Can someone explain to me again this concept of a 'walk in'?
We picked a little alcove with a nice little 5+ (17) to start on. The rock was again polished due to traffic, and suddenly you find your footwork all turns to crap as you have trouble trusting your feet so even 17's feel tricky. This was the pattern throughout our trip to some extent - it took 2-3 days to get used to the rock, and by day 4 you were starting to feel more comfortable and climbing better. Then it was time to go somewhere else.
The 6a "Miss Linda" was worse - nice holds on steep moves up to a high bolt, harder moves to the 2nd and 3rd, then I thought I was home free with the anchors just above me. But the last 3m was a polished slippery groove, requiring tricky stemming that I slid off a couple of times before getting it. Sandbagged again!
Racking up at the start of "Miss Linda" (6a/18++)
Paula leapt on, showing a bit more confidence and looking like she was going to flash it, before also sketching off the crux and taking a fall.
By this time a few other cars had arrived and a party of 3 decamped next to us. They were from Manchester, UK, on a short climbing holiday, and had briefly been in the Grampians last year. It was nice to be able to strike up a conversation for a change. (They also got tossed off Miss Linda, until Ben with some superior reach managed to get to the jugs without so much stemming).
Roadside crag scene
We picked on several other routes, with Paula leading "Los Guti" (6a), then toproped a steep 6b "Espitbul" from the common anchors, and generally had an enjoyable time. Paula finished the day on a high note with an onsight of another sustained and tricky 6a (18-19).
Paula leading "Posture Sexy" (6a/18)
Day 3 we needed to check out from the hotel and head back to Barcelona. Multi-pitching was contemplated, as we had some recommendations for 4-pitch routes in the local Gorge, but they were in full sun and we were concerned about leaving all our luggage in the car. So we came back to the original plan and drove over the hills to Vilanova de Meià, where the extra info in the new guide showed a number of good single-pitch routes with a 5-minute walk in.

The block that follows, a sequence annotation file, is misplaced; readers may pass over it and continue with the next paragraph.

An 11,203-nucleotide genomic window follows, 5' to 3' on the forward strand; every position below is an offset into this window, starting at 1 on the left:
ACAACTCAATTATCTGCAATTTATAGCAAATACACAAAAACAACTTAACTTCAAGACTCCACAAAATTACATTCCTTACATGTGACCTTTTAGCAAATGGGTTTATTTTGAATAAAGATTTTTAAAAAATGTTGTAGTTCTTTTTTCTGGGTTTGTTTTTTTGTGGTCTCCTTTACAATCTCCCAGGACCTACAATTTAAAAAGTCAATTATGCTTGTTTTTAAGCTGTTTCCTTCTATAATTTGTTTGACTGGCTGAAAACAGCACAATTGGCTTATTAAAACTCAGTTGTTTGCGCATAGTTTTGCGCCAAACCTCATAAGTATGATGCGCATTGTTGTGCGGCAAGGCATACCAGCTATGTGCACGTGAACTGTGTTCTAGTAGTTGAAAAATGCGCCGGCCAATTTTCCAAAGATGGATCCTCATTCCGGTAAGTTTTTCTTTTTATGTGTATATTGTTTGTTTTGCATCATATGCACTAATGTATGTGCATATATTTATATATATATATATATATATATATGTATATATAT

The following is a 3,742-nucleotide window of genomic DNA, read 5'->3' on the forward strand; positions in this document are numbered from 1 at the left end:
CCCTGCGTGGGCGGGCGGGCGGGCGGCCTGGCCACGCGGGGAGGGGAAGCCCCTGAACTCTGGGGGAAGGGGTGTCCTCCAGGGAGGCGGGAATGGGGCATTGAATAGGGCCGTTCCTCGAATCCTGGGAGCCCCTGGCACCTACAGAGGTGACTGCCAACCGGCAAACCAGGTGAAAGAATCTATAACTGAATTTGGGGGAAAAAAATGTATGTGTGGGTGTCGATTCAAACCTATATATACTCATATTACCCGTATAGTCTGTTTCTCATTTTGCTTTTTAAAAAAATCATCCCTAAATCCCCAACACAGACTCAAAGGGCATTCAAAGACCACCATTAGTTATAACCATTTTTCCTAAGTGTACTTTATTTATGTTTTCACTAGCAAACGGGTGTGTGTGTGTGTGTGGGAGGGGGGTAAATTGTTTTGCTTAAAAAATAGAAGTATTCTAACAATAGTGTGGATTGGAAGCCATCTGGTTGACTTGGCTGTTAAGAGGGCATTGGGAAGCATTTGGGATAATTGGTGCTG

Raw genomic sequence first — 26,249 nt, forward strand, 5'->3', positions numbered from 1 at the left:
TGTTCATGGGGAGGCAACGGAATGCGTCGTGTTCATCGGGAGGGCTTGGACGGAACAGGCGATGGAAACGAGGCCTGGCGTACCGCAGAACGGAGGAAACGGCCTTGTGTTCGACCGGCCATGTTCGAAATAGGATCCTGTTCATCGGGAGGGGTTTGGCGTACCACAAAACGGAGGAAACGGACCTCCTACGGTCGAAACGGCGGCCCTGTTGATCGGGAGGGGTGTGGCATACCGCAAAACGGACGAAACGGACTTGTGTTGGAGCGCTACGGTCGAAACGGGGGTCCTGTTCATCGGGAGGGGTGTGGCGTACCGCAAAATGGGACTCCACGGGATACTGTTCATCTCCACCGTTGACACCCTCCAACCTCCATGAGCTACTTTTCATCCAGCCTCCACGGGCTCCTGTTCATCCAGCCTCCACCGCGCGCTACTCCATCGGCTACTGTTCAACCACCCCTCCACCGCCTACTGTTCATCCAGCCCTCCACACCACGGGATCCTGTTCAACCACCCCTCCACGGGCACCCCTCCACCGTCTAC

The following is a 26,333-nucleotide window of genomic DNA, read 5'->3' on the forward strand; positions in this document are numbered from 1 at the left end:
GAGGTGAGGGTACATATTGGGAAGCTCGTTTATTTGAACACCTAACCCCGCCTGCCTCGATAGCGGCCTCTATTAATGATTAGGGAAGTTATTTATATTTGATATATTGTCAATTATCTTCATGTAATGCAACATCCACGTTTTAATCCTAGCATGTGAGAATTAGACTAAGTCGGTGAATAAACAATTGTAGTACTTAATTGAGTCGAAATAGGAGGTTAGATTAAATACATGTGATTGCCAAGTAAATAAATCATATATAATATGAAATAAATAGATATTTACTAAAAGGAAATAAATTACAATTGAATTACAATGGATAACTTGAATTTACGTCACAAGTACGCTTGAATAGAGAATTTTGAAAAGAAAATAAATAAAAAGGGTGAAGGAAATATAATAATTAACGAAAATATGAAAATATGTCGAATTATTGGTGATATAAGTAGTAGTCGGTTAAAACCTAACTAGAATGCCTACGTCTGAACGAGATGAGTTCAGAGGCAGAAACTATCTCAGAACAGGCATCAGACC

Flaking the rope on the ledge at Vilanova de Meià
It was as promised, with the first sector having a number of steep routes on very good rock and well bolted. A narrow access ledge ran left to access the routes, and you wouldn't want to fall off it, so Paula made a makeshift belay by tying off a bush. Both routes were great - there was one sandbag, a 6a with a hard pull around a bulge on a crimp that I thought was more like 21 (6b+). The other grades of the routes there were about right though, making me wonder if it was an editing error or a hold had broken.
Paula leading "Amelia" 6a (18). Superb rock.
Once again we had the place to ourselves, although there was one group on another crag further up the gorge. After two routes we headed further up the hill for another couple then packed up and headed down the valley for lunch and the drive back to Barcelona.
The panoramic view of the Villanova de Meià gorge, a little distorted by the wide-angle shot. Multipitch routes on the main band on the left. We climbed single pitches on the grey wall just right of centre.
So apart from some more shopping and sightseeing in Barcelona, that was it.
42 days on the road (came close to discovering "the meaning.."). 17 climbing days. 90 pitches total. No major injuries, just a twisted ankle and sore elbow. Seriously good memories.